Today’s article is written in response to the irresponsible claim by UK-based VoucherCodesPro, which apparently published a study claiming that those consuming vegan diets face an inevitable financial disadvantage compared to omnivores.
The “study”, which funnily enough I was unable to locate, was not able to locate, appeared to group data from apparent interviews of individuals consuming different dietary types ( including veganism, vegetarianism and the completely unrelated gluten-free diet) and somehow concluded that vegan diets were much more expensive than non-vegan diets.
Can any given vegan diet be carried out in a manner that would be more costly than any given omnivorous diet?
Yes, but this would mostly occur in exceptional circumstances and in the context of a particularly expensive vegan diet which might include unnecessary specialty items.
These products, in my opinion, are not hallmarks of vegan diets and today’s article will explain why, when all else is equal, a vegan diet is almost always more economical than an omnivorous one.
It comes down to the protein
From a financial and fundamental perspective, what separates a balanced omnivorous diet and a balanced vegan diet is the source of protein ( yes, there are other considerations in veganism).
Omnivores consume protein from both animal and plant based sources, whereas vegans consume protein from strictly plant-based sources.
In conditions where a comparable omnivore and vegan consumed a similar diet rich in conventional fruits, vegetables, nuts, seeds and whole grains, the factor that would differentiate the cost of their diet would inevitably be the protein.
Let’s take a closer look at the cost of some common plant vs animal based protein options to see why this is.
Protein Cost Comparison
For the sake of argument for today’ article, I compared some the costs of commonly consumed vegan vs plant-based protein using American online grocery retailers.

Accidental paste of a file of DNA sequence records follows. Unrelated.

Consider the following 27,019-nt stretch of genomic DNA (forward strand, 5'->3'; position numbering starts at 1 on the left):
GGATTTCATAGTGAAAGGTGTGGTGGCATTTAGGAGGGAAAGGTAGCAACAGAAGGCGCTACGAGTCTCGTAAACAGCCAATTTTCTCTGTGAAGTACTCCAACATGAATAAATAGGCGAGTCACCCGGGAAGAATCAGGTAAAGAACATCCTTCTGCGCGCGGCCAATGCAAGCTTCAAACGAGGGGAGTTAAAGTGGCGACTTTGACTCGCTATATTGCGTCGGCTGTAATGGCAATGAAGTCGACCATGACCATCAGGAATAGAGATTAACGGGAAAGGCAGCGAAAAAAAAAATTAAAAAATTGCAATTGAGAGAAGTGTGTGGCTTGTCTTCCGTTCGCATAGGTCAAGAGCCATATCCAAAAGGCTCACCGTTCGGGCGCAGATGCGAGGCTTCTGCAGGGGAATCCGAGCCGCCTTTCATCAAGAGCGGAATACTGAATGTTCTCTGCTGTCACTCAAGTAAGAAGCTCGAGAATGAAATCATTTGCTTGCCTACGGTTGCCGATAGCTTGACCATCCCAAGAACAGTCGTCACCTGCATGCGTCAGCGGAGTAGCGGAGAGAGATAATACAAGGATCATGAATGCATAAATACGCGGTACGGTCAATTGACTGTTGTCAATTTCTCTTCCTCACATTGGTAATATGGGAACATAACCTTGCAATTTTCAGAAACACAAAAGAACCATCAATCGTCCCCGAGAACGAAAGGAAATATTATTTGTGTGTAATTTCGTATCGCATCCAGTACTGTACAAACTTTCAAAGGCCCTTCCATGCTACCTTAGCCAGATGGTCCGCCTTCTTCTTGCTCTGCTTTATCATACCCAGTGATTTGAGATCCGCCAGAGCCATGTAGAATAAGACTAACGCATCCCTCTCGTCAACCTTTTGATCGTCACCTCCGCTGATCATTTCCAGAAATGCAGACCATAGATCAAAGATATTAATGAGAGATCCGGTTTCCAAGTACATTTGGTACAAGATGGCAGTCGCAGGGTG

Here is what I found:
1. Comparing organic tofu to conventional ground beef; the ground beef cost, depending on variety, averaged about 2x the price per pound. In Canada, both a 1lb of tofu and a 1lb of beef are considered to contain a similar amount of servings of meat & alternatives, so it is not as if we are comparing apples and oranges here.
2. Comparing dry lentils to chicken breast, the disparity is similar in the example above as the price per pound of chicken comes in at about double ( ~ $2.50 vs $5 per pound). Again, each quantity contains a comparable amount of servings as per the Canadian Food Guide.
3. The cost of cow’s milk was comparable to common vegan milk alternatives such as soy or almond milk, although yogurt of soy origin was slightly more expensive.
I appreciate that this is not necessarily the most robust or scientific approach to food cost comparison, but I believe it is sufficient to convey the main message of today’s article.
When all else is equal and commonly consumed animal protein products are swapped with commonly consumed plant products, it is highly improbable that a vegan diet will be more costly than an omnivorous one.
To better understand how this difference in protein costs leads to vegan diets being less expensive, have a look at this infographic ( prepared by Ethical Ocean).
For anyone out there who has been led to believe or even dissuaded away from a plant-based diet due to cost concerns, you should know there is little merit in such assertions. Yes, there are some particularly pricey vegan specialty items on the market. These products are not hallmarks or requirements of a healthy vegan diet, and even so, their prices will continue to decrease with time.
Long story short, cost savings are yet another compelling reason to go plant-based.
Andy De Santis RD MPH
Photo Credit: Artur Rutkowski & Tyler Shaw
Disclaimer: The opinions expressed in this article are prepared in the author's capacity and do not necessarily reflect the views and opinions of Plant Based News itself.Reuse this content
Andy is a private practice dietitian and avid nutrition blogger from Toronto, Canada. He holds a master’s degree in public health nutrition from the University of Toronto and loves spreading the good word on healthy eating through his writing.
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